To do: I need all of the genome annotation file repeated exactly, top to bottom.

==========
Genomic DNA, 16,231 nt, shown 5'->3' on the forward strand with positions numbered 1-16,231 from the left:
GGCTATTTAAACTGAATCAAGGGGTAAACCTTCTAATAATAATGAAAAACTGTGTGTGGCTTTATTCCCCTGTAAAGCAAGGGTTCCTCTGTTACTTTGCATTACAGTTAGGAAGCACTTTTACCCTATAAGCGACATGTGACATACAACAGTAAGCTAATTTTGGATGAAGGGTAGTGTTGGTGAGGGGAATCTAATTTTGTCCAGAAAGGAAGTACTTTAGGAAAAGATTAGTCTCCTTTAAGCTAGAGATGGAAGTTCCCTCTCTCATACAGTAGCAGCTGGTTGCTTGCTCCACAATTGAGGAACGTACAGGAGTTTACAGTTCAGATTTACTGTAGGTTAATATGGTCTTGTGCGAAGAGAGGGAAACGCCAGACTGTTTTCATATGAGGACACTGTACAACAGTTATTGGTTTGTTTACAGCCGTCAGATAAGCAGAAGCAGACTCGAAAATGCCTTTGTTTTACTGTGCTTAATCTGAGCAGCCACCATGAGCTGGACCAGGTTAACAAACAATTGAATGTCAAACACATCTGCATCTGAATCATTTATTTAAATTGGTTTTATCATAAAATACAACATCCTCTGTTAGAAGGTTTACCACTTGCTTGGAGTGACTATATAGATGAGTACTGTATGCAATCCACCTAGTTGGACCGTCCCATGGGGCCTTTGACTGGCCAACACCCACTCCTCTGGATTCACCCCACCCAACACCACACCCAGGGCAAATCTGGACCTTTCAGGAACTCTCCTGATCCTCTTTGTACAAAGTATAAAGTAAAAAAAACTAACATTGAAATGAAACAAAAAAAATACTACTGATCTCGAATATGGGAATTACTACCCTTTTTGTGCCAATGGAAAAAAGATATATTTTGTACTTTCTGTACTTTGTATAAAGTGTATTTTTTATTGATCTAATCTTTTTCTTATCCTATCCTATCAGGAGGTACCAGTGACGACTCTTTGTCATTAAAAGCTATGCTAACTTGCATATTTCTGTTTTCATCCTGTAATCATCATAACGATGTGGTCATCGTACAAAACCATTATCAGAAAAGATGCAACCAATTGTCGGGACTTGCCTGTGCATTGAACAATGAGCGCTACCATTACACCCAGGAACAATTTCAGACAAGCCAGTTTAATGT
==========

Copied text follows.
Genomic DNA, 16,231 nt, shown 5'->3' on the forward strand with positions numbered 1-16,231 from the left:
GGCTATTTAAACTGAATCAAGGGGTAAACCTTCTAATAATAATGAAAAACTGTGTGTGGCTTTATTCCCCTGTAAAGCAAGGGTTCCTCTGTTACTTTGCATTACAGTTAGGAAGCACTTTTACCCTATAAGCGACATGTGACATACAACAGTAAGCTAATTTTGGATGAAGGGTAGTGTTGGTGAGGGGAATCTAATTTTGTCCAGAAAGGAAGTACTTTAGGAAAAGATTAGTCTCCTTTAAGCTAGAGATGGAAGTTCCCTCTCTCATACAGTAGCAGCTGGTTGCTTGCTCCACAATTGAGGAACGTACAGGAGTTTACAGTTCAGATTTACTGTAGGTTAATATGGTCTTGTGCGAAGAGAGGGAAACGCCAGACTGTTTTCATATGAGGACACTGTACAACAGTTATTGGTTTGTTTACAGCCGTCAGATAAGCAGAAGCAGACTCGAAAATGCCTTTGTTTTACTGTGCTTAATCTGAGCAGCCACCATGAGCTGGACCAGGTTAACAAACAATTGAATGTCAAACACATCTGCATCTGAATCATTTATTTAAATTGGTTTTATCATAAAATACAACATCCTCTGTTAGAAGGTTTACCACTTGCTTGGAGTGACTATATAGATGAGTACTGTATGCAATCCACCTAGTTGGACCGTCCCATGGGGCCTTTGACTGGCCAACACCCACTCCTCTGGATTCACCCCACCCAACACCACACCCAGGGCAAATCTGGACCTTTCAGGAACTCTCCTGATCCTCTTTGTACAAAGTATAAAGTAAAAAAAACTAACATTGAAATGAAACAAAAAAAATACTACTGATCTCGAATATGGGAATTACTACCCTTTTTGTGCCAATGGAAAAAAGATATATTTTGTACTTTCTGTACTTTGTATAAAGTGTATTTTTTATTGATCTAATCTTTTTCTTATCCTATCCTATCAGGAGGTACCAGTGACGACTCTTTGTCATTAAAAGCTATGCTAACTTGCATATTTCTGTTTTCATCCTGTAATCATCATAACGATGTGGTCATCGTACAAAACCATTATCAGAAAAGATGCAACCAATTGTCGGGACTTGCCTGTGCATTGAACAATGAGCGCTACCATTACACCCAGGAACAATTTCAGACAAGCCAGTTTAATGT